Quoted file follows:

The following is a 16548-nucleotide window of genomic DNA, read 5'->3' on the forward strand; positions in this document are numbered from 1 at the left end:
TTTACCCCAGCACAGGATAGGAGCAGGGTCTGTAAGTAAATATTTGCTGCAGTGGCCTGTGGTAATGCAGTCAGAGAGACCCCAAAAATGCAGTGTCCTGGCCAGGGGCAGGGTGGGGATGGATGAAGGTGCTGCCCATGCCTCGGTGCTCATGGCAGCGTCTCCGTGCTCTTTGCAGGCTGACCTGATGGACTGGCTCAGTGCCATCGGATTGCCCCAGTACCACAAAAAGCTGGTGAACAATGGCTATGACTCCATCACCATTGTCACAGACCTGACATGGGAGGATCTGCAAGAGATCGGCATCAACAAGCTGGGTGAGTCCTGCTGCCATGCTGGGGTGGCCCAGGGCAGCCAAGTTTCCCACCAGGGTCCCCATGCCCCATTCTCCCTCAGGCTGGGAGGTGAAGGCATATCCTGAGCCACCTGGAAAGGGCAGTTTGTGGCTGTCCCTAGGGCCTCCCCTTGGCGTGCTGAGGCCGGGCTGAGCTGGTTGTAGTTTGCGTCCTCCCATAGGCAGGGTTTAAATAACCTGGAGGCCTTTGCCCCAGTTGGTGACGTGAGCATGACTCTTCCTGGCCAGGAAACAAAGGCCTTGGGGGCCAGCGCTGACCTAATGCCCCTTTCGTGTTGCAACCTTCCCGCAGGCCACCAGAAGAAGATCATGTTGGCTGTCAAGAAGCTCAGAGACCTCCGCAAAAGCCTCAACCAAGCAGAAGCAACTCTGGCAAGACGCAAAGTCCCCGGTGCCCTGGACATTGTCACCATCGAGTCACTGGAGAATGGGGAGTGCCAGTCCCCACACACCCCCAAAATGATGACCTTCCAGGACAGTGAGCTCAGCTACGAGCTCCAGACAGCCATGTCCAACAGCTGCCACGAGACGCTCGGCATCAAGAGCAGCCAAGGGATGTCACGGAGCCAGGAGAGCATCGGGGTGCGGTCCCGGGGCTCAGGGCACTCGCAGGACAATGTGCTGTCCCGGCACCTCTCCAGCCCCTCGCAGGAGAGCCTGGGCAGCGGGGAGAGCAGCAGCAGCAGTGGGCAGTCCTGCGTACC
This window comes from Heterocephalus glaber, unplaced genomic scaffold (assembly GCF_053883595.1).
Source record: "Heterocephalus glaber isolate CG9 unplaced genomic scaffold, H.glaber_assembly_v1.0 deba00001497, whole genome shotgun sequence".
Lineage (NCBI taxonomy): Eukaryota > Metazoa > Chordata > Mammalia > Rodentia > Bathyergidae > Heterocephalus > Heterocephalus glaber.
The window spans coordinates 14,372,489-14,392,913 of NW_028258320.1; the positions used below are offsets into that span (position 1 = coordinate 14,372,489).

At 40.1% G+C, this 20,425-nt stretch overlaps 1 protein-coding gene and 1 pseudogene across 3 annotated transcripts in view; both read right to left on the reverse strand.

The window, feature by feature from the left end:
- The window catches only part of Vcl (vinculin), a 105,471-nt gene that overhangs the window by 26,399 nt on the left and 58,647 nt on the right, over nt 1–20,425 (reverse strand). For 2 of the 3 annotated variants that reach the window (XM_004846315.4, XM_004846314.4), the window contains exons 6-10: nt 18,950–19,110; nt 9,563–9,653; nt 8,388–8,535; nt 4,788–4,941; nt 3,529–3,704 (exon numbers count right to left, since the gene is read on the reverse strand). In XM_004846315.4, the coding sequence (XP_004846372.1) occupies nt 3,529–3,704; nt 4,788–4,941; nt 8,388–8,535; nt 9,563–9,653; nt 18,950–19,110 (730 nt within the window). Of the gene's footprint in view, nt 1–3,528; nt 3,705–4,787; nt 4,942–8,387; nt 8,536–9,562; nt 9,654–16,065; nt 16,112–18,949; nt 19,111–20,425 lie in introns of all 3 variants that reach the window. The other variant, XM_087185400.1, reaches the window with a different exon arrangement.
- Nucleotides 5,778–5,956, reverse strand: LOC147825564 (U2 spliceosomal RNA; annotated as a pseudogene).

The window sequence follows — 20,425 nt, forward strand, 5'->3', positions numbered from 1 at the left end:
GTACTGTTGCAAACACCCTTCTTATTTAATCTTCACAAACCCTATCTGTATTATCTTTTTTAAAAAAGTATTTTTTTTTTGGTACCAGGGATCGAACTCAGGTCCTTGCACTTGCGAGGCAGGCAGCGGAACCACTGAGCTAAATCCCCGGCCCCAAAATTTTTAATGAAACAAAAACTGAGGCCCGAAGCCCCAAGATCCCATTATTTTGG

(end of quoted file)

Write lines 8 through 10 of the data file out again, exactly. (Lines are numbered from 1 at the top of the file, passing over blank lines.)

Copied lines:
The window, feature by feature from the left end:
- The window catches only part of Vcl (vinculin), a 105,471-nt gene that overhangs the window by 26,399 nt on the left and 58,647 nt on the right, over nt 1–20,425 (reverse strand). For 2 of the 3 annotated variants that reach the window (XM_004846315.4, XM_004846314.4), the window contains exons 6-10: nt 18,950–19,110; nt 9,563–9,653; nt 8,388–8,535; nt 4,788–4,941; nt 3,529–3,704 (exon numbers count right to left, since the gene is read on the reverse strand). In XM_004846315.4, the coding sequence (XP_004846372.1) occupies nt 3,529–3,704; nt 4,788–4,941; nt 8,388–8,535; nt 9,563–9,653; nt 18,950–19,110 (730 nt within the window). Of the gene's footprint in view, nt 1–3,528; nt 3,705–4,787; nt 4,942–8,387; nt 8,536–9,562; nt 9,654–16,065; nt 16,112–18,949; nt 19,111–20,425 lie in introns of all 3 variants that reach the window. The other variant, XM_087185400.1, reaches the window with a different exon arrangement.
- Nucleotides 5,778–5,956, reverse strand: LOC147825564 (U2 spliceosomal RNA; annotated as a pseudogene).